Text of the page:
Unfortunately, due to bad navigation, we had to cross the burn again. This time the ledges were further apart. We crossed this by pushing our cycles over first, the front wheel resting on the far side, the back on our side. Pushing on the cycles we jumped across pulling them across behind us.

It was dark, and still the largest river to cross. At this place the Geldie Burn was frozen over, only isolated patches of water remained. Ben went first pushing his cycle round the bubbling patches of water, he was about two-thirds across when the ice gave way. He slid with his cycle until he was waist deep, standing in water. He lifted his cycle out onto the ice then pulling on the cycle he levered himself our, slithering to the other bank.

We stood on the far bank, pulling ice off our clothes. Our trousers were solid, but for creases at our knees. Now we felt the cold. Setting off, we found that our wheels wouldn’t turn. Pushing the cycles, we continued towards the ruin by the Geldie Burn, our shelter for the night. Ben unloaded our cycles as I climbed up onto rafters looking for a clean sleeping place. Only the far end of the building still has floor boards, so I climbed over to the remaining floor, Ben passed up the panniers as I stacked them. He joined me as I attempted to unpack. The zips were frozen, as were the cords. Using matches we opened one pocket with candles in and using the candles to thaw the zips out, we unpacked, and soon had a meal cooked.

Climbing into our sleeping-bags, Ben soon drifted off to sleep. The cold became unbearable, my feet became unbearable. I put on my spare socks. They gave no relief. I drifted in and out of sleep in hope of warmth.

With dawn I gave up the effort of keeping warm. After the long, cold, sleepless night, I was stiff and tired. The air was frosty, still, and dry. Large plumes of steam rose as I breathed. After waiting an eternity, I woke Ben at seven. He was rested after his night’s sleep. He made a large breakfast, whilst I made a fire downstairs. There was a large amount of rubble from a fire place which had collapsed. In this there were small sticks and under the snow there were planks of wood. I placed all our spare clothing with the frozen panniers around the fire.

The clothes steamed as they dried. The smoke from the fire attracted a solitary walker who joined up. We swapped peanuts and raisins whilst chatting. He had stayed in Corrour bothy, where he said it was 25 degrees below! He left us heading toward Braemar. I now packed our dry clothes and fitted the panniers back onto the cycles. When we set off we found that our free-wheels were running in both directions! After trying matches then candles, we used our primus stove to un-freeze them. We repacked the stove and set off.

Cycling, slipping, bumping and walking our way, we reached the Linn of Dee, then on to Braemar. The speed of this road was great, compared with the track.

We feasted ourselves at the Royal Hotel in Braemar, as the waitresses looked on uncomfortably. Once satisfied, we made our way to the Youth Hostel. We needed to wash our clothes! I needed sleep. In the morning we set off back to Linn of Dee, following the road right where we had joined it the previous day.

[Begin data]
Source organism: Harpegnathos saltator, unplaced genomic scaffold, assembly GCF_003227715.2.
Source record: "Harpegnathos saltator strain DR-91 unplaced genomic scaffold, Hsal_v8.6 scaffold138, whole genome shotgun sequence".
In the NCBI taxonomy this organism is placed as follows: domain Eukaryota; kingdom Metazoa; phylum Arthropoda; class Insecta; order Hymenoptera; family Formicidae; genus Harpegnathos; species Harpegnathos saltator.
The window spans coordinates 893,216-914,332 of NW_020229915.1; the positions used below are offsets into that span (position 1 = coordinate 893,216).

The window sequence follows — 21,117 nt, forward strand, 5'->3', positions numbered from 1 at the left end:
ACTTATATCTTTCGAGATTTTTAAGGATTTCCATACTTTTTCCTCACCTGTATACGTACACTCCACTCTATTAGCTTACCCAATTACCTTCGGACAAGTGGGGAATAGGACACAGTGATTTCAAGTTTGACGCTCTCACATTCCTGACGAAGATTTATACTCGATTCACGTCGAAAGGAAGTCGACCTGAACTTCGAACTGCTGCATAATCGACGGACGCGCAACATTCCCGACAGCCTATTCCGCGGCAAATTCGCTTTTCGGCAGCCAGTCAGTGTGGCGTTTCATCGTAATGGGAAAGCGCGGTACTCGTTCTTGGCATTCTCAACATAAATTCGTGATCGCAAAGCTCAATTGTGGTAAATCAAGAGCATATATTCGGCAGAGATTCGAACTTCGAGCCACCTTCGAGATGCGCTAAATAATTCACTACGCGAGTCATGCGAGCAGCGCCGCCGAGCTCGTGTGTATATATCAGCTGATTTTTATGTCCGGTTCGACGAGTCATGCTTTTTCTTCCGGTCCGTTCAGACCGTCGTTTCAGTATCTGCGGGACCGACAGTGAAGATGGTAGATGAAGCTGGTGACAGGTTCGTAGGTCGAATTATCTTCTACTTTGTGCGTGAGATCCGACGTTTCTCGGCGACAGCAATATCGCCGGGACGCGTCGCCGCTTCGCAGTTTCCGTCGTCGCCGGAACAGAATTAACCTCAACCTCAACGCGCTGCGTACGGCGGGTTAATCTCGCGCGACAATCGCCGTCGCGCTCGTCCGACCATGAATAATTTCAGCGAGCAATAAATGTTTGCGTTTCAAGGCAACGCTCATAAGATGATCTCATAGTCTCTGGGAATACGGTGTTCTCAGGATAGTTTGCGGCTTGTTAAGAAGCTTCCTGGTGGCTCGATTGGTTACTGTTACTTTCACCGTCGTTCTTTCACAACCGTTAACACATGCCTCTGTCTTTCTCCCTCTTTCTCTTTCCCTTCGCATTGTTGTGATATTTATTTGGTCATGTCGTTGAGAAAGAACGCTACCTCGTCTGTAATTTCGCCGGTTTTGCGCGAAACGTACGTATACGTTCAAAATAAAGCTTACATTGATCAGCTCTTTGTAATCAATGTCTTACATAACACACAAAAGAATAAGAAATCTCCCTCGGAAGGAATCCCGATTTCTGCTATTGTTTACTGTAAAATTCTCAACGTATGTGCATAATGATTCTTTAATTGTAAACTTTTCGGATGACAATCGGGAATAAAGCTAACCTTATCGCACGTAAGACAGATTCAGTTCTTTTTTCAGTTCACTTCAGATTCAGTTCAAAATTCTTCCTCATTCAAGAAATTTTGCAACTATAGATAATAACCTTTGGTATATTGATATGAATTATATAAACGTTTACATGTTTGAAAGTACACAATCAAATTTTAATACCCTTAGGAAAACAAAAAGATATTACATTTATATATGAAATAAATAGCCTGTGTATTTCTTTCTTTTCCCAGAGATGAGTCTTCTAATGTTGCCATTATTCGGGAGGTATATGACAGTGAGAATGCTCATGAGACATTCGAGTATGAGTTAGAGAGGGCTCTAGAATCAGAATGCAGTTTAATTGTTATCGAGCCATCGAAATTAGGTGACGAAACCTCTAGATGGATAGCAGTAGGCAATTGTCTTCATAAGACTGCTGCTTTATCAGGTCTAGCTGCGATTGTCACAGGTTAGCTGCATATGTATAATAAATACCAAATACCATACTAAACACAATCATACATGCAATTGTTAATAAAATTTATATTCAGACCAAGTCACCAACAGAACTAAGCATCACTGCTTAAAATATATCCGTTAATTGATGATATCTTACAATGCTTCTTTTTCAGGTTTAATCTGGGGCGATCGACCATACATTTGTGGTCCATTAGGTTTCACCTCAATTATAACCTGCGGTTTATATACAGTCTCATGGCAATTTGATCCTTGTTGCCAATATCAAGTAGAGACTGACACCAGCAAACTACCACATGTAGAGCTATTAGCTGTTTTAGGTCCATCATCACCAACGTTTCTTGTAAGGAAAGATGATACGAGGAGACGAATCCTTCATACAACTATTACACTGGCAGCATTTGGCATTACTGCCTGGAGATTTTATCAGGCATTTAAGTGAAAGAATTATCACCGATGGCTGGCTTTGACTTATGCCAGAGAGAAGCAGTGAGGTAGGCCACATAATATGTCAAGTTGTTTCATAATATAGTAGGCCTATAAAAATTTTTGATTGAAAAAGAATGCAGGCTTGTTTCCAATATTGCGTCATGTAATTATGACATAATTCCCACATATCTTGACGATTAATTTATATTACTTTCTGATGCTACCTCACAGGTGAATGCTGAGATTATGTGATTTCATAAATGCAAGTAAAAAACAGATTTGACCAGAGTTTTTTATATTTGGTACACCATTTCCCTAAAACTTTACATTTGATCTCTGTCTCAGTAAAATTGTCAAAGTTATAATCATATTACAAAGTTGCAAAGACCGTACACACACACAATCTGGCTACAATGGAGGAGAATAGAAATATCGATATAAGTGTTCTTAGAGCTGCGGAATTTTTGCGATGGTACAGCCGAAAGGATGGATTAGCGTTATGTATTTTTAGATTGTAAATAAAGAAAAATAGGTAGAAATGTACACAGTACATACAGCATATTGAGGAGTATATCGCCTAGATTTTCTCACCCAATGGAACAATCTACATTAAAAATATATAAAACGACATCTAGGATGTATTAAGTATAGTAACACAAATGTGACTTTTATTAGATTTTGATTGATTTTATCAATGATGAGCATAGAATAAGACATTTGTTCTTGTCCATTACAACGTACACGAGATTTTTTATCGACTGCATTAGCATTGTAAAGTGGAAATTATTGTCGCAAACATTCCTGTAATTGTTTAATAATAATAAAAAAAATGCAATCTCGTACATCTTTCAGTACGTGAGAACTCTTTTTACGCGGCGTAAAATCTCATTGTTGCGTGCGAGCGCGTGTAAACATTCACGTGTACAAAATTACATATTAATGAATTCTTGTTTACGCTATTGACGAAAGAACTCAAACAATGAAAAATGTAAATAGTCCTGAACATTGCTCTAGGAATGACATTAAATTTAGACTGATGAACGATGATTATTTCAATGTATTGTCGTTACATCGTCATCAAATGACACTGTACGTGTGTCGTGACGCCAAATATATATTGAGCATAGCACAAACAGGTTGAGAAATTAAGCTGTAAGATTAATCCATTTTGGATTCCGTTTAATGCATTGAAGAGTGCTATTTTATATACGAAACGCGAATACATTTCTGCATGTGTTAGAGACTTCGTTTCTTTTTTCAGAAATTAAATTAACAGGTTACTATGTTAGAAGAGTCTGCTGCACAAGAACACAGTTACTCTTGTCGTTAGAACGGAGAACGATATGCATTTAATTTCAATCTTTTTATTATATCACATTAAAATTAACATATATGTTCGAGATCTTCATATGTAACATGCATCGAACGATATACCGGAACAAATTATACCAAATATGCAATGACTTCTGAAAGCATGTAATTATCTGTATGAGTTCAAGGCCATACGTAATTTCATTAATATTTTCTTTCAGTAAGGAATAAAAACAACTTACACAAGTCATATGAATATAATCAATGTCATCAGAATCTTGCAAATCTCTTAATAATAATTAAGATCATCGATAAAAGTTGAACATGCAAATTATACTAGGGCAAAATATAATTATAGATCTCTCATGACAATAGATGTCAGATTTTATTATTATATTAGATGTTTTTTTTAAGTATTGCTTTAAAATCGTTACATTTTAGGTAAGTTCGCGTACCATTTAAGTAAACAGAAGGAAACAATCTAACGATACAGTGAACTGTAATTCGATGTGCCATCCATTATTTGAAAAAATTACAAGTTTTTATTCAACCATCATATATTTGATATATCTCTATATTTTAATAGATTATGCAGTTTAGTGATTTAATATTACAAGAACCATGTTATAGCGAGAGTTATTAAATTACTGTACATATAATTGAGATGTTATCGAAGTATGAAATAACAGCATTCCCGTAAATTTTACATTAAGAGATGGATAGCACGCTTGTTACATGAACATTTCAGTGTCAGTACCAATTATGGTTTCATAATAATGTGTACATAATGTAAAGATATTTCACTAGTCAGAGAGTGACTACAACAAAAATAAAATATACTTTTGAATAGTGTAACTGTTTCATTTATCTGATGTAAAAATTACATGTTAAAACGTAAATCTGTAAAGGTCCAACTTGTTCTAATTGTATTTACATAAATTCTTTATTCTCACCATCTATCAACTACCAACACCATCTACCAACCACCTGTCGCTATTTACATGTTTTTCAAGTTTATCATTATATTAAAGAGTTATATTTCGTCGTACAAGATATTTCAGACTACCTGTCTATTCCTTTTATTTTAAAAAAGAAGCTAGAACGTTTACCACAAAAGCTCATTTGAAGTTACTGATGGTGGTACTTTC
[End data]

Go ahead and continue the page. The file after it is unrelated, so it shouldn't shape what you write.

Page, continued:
Heading up to the glen, we turned left off the tarmac onto a track. Mostly walking, we made our way up the track, over the bridge and towards Derry Lodge. The ground was now several inches deeper in snow. This caused slow progress. Just before Derry Lodge we turned left, over a bridge and up the other side. On top of the rise I saw Luibeg bothy for the first time, standing by the Glen Lui mountaineering club-house.

Once inside the bothy, the cosiness was more than welcome. The hut had two rooms. In the larger there were two wooden bunks built into the side of the bothy. A large fire-place filled a third of the hut, with cooking shelves at the side of the fire-place, and a stack of dry wood underneath.

Once unloaded we set off to find fire-wood. The bothy is near several woods and just outside the door there were trees, but we found no wood suitable for the fire. The woods just over the bridge by Derry Lodge were the best with plenty on the ground, although this was slightly wet. Dead branches were the best source here.

Once several loads had been collected, we cooked our meal. Half-way through the meal two walkers came in. We gave them tea as they took sleeping places on the floor. Sitting round the fire we swapped stories as the flames roared up the chimney and the sky got dark outside.

Ben became restless as the evening progressed. Hearing heavy footsteps coming nearer round the hut, we listened carefully. Suddenly the bothy door swung open, a small man walked in and swung a massive rucksack onto the floor. My brother’s face was transformed. They stood face to face, staring at each other. Ben asked “How are you John?”, they fell into conversation. For the last four years Ben has met his friend, John, in this bothy, for their New Year celebration. This is the only communication they have each year. John’s meal was soon cooked, as we swapped news around the fire. We all fell asleep as we were warmed by the dying embers.

One by one we all woke up as deer drifted up the glen. Breakfast was soon made, and eaten. The two walkers left us, heading for the Fords of Arn. We tidied up the bothy, leaving our possessions on the bunks. In the distance we could hear the mountain rescue group waking up noisily. The three of us visited them on our way to Braemar. They were still getting up as we arrived.

We chatted about the snow conditions, and drank their tea. Leaving them we went on the track out of the glen, cycling as far as the Linn of Dee, then taking John’s van to Braemar.

After a brief look around we returned to Glen Lui. We borrowed an axe from the mountain-rescue post, to chop a dead tree which was still standing. Soon there were enough logs for a week! Many journeys had to be made before all the wood was stored. That night another pair of walkers came early in the evening. As the roar of paraffin stoves took over, the walker we had chatted to two days earlier by the Geldie Burn came in. Now there were six celebrating together. We settled down in front of the fire. Putting wet boots at our feet and clothes hanging overhead to dry.

Our stories soon came as the fire licked up the chimney. We used our ample provisions celebrating Hogmanay in the usual fashion.